Looking Back at the Flood of 1916
Estate History 06/28/16
Written By Judy Ross
While many of the moments we celebrate in estate history are joyous, some of the most critical dates are solemn occasions that served as a turning point for Biltmore.
One such event was the Asheville flood of July 16, 1916. With waters that reached historic levels far beyond the banks of the Swannanoa and French Broad Rivers, it was a natural disaster that caused widespread damage across Asheville and much of Western North Carolina and affected the future of the estate.
On the centennial anniversary of the flood, we reflect and discover how one event changed the future of Biltmore forever. Above: Swannanoa River cutting off Biltmore from Asheville, 1916. North Carolina Collection, Pack Memorial Public Library, Asheville, North Carolina.
The End of an Era
Prior to the flood of 1916, Biltmore’s Nursery was one of the top nurseries in North America. Founded in 1889, it was established to supply the wide variety of trees, shrubs, and other ornamental plants that Frederick Law Olmsted required to complete the estate’s industrious landscape design.
It grew to be a beacon within the horticultural world as it opened to public buyers and supplied customers across the United States with unsurpassed variety, quantity, and quality of ornamental plants. The nursery also contributed to George Vanderbilt’s vision of a self-sustaining estate, and provided income at a time when the estate was still under construction.
On March 6, 1914, the estate experienced a crushing loss with the untimely death of George Vanderbilt. Left with a large estate to manage, Mrs. Vanderbilt was already considering downsizing various estate operations, including the nursery. She was also pondering the donation of the Biltmore Herbarium, a subsidiary of the nursery, to a small local educational institution.
However, before decisions could be made and implemented, the flood of 1916 provided the last word. Above: Biltmore Greenhouses, 1916. Courtesy of the National Park Service, Frederick Law Olmsted National Historic Site.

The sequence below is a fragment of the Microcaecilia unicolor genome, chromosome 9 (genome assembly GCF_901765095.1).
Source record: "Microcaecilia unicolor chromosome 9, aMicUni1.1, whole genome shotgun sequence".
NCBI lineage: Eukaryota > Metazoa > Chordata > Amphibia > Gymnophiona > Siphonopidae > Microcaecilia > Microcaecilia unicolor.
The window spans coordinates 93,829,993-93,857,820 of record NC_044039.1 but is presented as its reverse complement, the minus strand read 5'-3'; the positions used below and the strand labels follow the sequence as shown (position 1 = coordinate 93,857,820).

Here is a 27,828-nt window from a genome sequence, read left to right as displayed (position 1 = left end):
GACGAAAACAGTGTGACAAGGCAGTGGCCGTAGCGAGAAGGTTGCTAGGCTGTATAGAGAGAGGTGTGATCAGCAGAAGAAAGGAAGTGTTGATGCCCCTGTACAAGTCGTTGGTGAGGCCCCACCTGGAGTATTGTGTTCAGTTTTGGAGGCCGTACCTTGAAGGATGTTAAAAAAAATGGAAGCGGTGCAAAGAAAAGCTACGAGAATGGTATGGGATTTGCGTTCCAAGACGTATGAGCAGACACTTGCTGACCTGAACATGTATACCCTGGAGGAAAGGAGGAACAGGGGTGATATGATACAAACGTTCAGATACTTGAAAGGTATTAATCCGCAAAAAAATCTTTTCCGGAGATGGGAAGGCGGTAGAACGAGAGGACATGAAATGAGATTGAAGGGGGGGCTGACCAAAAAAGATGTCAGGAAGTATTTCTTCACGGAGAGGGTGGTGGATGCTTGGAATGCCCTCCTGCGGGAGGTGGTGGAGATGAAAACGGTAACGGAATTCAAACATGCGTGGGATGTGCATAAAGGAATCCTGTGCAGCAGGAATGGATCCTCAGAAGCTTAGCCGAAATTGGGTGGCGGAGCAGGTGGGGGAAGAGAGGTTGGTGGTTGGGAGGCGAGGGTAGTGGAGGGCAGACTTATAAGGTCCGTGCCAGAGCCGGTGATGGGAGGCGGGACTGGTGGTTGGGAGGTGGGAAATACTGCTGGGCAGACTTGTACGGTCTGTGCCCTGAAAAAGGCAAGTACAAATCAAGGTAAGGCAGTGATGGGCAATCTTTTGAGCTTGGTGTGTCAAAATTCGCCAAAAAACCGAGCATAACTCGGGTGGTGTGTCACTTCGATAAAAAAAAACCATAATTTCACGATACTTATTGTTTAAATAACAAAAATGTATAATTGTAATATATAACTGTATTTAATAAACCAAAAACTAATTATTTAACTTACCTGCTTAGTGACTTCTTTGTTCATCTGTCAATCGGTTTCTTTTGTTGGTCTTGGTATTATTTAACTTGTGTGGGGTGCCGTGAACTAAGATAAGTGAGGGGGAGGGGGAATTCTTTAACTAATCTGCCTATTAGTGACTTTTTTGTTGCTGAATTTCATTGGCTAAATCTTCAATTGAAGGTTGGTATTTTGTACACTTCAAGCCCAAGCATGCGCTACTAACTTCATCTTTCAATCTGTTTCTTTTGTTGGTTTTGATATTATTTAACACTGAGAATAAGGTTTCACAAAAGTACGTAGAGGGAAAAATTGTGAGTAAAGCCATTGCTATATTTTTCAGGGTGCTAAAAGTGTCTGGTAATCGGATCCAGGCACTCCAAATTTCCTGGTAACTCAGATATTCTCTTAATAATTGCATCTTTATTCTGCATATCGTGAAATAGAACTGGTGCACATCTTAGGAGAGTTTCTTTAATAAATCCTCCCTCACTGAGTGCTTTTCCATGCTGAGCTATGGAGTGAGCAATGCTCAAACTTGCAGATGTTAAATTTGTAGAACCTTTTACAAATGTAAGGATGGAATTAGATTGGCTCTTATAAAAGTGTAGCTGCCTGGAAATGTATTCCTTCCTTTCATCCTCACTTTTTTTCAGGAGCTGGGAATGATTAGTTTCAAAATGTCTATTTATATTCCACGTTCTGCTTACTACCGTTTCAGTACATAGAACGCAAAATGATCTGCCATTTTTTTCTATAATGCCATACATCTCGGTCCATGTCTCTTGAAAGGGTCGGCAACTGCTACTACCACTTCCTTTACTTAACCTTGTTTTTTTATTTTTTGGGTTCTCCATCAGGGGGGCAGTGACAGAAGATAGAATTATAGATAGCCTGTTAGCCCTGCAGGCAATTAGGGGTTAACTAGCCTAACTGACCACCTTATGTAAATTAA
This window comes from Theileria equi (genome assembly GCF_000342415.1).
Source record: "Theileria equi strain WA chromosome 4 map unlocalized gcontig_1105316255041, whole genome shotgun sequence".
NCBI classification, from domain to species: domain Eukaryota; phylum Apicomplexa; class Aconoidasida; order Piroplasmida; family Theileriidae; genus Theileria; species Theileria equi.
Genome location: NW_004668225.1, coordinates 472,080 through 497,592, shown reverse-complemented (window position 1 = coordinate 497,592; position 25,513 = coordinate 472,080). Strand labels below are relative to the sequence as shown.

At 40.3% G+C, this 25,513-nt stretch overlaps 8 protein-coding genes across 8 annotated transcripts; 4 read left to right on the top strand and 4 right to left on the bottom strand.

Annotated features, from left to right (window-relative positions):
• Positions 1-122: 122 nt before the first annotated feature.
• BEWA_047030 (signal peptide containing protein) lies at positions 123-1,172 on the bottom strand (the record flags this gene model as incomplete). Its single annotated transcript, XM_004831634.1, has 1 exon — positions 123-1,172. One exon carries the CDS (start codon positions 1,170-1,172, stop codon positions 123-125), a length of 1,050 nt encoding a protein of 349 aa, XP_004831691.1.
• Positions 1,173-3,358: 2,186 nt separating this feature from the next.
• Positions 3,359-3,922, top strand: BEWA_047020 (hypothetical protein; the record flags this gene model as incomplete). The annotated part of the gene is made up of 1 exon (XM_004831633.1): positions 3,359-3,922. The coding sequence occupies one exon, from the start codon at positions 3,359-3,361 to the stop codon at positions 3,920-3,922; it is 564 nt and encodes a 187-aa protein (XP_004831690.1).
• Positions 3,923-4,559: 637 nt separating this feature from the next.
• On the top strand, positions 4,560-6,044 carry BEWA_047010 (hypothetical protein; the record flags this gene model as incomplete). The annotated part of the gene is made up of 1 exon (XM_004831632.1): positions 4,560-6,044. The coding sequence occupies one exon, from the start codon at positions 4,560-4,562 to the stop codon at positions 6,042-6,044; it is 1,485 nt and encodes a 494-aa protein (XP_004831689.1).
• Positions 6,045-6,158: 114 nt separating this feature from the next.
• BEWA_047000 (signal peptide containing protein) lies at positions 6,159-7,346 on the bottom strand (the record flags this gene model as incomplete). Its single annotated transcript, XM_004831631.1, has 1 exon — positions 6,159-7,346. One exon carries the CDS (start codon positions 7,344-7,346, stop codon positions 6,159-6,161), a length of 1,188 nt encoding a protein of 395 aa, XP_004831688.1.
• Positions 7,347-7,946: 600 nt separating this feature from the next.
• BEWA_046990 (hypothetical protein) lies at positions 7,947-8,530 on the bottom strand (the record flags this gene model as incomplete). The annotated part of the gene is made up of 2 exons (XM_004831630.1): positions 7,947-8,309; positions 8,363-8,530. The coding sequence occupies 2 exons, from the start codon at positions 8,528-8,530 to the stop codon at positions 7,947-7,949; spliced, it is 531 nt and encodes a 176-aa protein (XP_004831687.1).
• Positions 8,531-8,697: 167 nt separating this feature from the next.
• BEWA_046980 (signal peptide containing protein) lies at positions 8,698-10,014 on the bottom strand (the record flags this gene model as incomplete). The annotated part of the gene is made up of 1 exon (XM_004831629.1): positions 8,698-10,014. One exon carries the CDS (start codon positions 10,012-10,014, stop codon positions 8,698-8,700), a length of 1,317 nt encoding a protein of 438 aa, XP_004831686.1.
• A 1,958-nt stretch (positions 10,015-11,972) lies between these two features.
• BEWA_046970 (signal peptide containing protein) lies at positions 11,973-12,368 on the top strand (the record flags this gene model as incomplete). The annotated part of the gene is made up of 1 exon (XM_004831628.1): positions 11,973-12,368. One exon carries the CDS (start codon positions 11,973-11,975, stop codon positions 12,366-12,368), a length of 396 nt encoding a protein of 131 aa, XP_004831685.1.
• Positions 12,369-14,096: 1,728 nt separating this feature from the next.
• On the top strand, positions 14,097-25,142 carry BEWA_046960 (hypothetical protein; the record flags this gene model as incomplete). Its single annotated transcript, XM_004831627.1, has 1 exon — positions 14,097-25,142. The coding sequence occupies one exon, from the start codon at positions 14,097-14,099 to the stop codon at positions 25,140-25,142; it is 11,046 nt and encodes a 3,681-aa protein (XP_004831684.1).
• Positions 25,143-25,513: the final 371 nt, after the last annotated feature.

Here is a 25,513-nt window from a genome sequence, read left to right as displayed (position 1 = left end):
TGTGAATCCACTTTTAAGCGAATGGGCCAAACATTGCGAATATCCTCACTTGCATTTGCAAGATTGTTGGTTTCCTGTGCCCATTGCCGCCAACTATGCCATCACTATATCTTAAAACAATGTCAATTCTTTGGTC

The ruin from the flood was so wide scale that it closed the doors of the nursery’s large-scale commercial operation, destroyed three-fourths of the Biltmore Herbarium, and ruined many rare botanical volumes that were part of the estate’s botanical library.
Chauncey Beadle, estate superintendent and head of the Biltmore Nursery wrote after the flood that “We are heavy losers, something like 85% of our nursery stock having been destroyed.” Above: Biltmore's Lodge Gate, 1916. North Carolina Collection, Pack Memorial Public Library, Asheville, North Carolina.
Above: Flooded field, 1916. Courtesy of the National Park Service, Frederick Law Olmsted National Historic Site.
A Legacy Withstanding the Test of Time
While the flood’s damage was permanent, the legacy of the Biltmore Nursery was timeless. The specimens grown at Biltmore before the flood found homes on the estate’s grounds and outside of Biltmore’s gates thanks to the nursery’s commercial success.
In particular, the North Carolina Governor’s mansion in Raleigh received a donation of various shrubs and plants in 1898 for the beautification of the Executive Mansion Square. Then in 1908, a shipment of roses and sequoia trees were delivered to Dr. Booker T. Washington at what is now Tuskegee University.
Various plants and trees were shipped across the country and overseas before the flood, and continue to thrive at botanic gardens, public parks, universities, and private landscapes. Beadle and Edith Vanderbilt arranged for the surviving parts of the Biltmore Herbarium and botanical library to be salvaged and donated to the Smithsonian Institution.
While the flood may have ended the business side of the nursery, the landscapes at Biltmore and beyond serve as a living testament to the vision and business acumen of Frederick Law Olmsted, Chauncey Beadle, and George Vanderbilt.
The Story Continues with a Look Back
Discover more about the flood of 1916 with a free symposium at Asheville-Buncombe Technical Community College on Saturday, July 16. The panel discussion, from 10 a.m.-2 p.m., features Bill Alexander, Biltmore’s Landscape and Forest Historian.
Greenhouse damaged by flood waters, 1916. North Carolina Collection, Pack Memorial Public Library, Asheville, North Carolina.